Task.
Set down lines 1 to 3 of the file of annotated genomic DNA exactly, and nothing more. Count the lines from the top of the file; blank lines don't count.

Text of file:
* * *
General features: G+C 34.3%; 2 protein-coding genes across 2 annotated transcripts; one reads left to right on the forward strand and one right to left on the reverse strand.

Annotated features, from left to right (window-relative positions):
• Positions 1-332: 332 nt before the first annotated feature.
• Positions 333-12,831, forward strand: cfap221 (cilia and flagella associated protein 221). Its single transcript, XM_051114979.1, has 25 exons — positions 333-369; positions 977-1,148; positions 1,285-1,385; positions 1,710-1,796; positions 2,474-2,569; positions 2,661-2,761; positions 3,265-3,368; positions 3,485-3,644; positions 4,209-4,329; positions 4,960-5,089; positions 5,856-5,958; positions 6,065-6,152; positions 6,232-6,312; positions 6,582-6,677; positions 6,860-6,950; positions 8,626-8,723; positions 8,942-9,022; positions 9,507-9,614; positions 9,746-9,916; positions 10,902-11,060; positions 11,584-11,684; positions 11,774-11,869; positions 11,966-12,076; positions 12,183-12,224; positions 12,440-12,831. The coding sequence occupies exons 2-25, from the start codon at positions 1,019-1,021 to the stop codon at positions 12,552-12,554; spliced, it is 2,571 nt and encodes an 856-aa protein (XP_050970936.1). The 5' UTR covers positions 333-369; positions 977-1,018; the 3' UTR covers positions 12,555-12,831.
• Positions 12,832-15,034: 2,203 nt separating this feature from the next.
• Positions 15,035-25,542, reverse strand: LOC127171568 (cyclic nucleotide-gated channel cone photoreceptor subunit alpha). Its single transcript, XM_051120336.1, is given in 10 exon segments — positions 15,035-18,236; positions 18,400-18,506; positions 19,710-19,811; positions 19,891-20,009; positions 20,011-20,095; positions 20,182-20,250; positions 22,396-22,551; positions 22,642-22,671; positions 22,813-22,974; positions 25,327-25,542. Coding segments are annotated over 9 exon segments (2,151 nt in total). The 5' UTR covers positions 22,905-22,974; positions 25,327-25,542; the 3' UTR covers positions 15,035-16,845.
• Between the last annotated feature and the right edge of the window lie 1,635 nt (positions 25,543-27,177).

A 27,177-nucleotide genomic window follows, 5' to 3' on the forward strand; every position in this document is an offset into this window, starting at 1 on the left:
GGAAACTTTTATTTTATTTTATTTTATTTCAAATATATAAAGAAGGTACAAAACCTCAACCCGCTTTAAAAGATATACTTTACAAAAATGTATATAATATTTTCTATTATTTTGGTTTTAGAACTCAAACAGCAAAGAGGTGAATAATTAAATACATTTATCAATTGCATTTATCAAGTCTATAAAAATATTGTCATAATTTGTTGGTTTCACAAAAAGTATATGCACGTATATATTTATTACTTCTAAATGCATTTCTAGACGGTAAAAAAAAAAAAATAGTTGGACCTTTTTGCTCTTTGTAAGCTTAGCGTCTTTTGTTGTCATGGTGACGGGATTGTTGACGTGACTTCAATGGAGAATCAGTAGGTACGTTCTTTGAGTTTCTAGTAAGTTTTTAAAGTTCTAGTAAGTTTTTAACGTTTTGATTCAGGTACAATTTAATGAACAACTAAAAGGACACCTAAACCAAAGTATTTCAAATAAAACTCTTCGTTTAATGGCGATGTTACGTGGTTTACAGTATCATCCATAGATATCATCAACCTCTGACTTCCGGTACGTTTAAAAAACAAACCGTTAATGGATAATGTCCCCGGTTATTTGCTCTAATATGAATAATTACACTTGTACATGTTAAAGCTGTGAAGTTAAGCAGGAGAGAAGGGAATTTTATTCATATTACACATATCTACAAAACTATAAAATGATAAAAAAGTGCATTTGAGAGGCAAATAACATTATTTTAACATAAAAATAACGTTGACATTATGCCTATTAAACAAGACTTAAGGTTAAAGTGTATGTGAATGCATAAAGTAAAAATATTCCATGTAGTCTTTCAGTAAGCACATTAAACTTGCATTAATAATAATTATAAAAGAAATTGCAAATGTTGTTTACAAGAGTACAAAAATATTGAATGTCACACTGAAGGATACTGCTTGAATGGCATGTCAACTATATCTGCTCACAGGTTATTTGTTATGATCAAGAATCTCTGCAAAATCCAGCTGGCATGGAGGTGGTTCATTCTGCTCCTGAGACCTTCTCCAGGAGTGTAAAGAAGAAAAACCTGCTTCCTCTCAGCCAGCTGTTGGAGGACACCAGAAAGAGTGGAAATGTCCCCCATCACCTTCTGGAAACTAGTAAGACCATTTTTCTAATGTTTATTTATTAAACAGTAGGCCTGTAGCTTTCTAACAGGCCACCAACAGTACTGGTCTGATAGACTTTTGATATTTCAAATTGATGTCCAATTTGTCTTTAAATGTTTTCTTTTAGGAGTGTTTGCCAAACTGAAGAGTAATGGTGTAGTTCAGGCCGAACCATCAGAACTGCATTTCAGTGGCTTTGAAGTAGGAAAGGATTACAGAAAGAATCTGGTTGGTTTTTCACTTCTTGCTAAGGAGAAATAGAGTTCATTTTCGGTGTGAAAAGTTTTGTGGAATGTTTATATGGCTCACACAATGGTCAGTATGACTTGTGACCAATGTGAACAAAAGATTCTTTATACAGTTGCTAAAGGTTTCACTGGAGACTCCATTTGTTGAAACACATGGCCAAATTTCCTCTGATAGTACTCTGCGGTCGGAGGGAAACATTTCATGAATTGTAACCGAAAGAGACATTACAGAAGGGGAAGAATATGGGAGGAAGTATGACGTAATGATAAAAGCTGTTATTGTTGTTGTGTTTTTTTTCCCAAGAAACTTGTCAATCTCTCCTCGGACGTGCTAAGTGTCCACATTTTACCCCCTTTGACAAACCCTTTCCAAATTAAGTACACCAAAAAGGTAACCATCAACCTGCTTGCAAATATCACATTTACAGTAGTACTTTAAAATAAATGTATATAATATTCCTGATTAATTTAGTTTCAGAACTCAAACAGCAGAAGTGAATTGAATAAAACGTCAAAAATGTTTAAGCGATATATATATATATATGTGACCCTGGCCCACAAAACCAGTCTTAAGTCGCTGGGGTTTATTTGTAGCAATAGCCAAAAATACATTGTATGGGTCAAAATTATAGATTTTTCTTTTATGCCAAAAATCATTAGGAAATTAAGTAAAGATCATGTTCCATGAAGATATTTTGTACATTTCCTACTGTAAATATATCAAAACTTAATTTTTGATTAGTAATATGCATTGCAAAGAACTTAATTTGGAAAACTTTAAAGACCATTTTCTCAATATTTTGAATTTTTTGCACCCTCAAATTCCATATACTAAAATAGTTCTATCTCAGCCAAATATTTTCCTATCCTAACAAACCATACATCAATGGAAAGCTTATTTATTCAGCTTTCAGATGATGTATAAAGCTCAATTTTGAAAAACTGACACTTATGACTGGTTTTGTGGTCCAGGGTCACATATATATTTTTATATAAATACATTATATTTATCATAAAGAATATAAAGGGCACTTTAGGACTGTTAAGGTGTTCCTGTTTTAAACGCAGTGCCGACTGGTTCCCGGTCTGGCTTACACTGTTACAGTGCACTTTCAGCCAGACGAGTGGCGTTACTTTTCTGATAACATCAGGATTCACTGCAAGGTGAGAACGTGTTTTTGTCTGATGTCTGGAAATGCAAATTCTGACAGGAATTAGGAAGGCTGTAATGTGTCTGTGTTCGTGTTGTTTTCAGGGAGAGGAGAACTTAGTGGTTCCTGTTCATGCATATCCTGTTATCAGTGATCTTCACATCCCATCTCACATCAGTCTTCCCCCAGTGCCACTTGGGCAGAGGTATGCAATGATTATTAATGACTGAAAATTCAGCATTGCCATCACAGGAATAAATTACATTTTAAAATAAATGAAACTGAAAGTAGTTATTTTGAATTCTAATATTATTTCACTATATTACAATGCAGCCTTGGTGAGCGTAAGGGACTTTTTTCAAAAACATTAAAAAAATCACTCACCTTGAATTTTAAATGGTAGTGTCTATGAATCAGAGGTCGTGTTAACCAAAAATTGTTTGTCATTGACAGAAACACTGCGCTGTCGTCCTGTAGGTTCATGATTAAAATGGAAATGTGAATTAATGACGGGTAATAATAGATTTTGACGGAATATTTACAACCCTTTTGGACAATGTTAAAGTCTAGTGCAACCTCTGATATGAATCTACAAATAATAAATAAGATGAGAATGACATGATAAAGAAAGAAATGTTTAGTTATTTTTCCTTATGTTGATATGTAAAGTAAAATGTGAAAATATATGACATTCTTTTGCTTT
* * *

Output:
General features: G+C 34.3%; 2 protein-coding genes across 2 annotated transcripts; one reads left to right on the forward strand and one right to left on the reverse strand.

Annotated features, from left to right (window-relative positions):
• Positions 1-332: 332 nt before the first annotated feature.